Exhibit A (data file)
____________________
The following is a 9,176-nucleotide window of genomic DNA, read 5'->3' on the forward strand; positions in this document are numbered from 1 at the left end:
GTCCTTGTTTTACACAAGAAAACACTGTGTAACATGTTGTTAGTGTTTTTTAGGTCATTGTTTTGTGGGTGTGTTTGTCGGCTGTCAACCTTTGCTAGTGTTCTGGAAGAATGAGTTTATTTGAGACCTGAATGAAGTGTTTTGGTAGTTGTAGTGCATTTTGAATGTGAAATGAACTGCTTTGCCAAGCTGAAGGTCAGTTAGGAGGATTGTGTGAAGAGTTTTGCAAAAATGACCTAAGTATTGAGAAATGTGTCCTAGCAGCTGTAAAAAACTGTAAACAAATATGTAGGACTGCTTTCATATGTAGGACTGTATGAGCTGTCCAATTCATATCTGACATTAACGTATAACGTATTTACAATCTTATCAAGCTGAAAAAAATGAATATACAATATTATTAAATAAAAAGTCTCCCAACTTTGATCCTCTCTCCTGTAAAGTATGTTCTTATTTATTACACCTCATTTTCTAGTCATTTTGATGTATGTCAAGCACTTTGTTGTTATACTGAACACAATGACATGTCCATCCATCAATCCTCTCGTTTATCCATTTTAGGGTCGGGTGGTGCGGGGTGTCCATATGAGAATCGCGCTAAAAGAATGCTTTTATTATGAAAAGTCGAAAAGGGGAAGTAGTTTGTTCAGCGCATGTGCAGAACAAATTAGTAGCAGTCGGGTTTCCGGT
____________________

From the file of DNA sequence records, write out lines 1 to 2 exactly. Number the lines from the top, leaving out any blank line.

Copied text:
The following is a 9,176-nucleotide window of genomic DNA, read 5'->3' on the forward strand; positions in this document are numbered from 1 at the left end:
GTCCTTGTTTTACACAAGAAAACACTGTGTAACATGTTGTTAGTGTTTTTTAGGTCATTGTTTTGTGGGTGTGTTTGTCGGCTGTCAACCTTTGCTAGTGTTCTGGAAGAATGAGTTTATTTGAGACCTGAATGAAGTGTTTTGGTAGTTGTAGTGCATTTTGAATGTGAAATGAACTGCTTTGCCAAGCTGAAGGTCAGTTAGGAGGATTGTGTGAAGAGTTTTGCAAAAATGACCTAAGTATTGAGAAATGTGTCCTAGCAGCTGTAAAAAACTGTAAACAAATATGTAGGACTGCTTTCATATGTAGGACTGTATGAGCTGTCCAATTCATATCTGACATTAACGTATAACGTATTTACAATCTTATCAAGCTGAAAAAAATGAATATACAATATTATTAAATAAAAAGTCTCCCAACTTTGATCCTCTCTCCTGTAAAGTATGTTCTTATTTATTACACCTCATTTTCTAGTCATTTTGATGTATGTCAAGCACTTTGTTGTTATACTGAACACAATGACATGTCCATCCATCAATCCTCTCGTTTATCCATTTTAGGGTCGGGTGGTGCGGGGTGTCCATATGAGAATCGCGCTAAAAGAATGCTTTTATTATGAAAAGTCGAAAAGGGGAAGTAGTTTGTTCAGCGCATGTGCAGAACAAATTAGTAGCAGTCGGGTTTCCGGT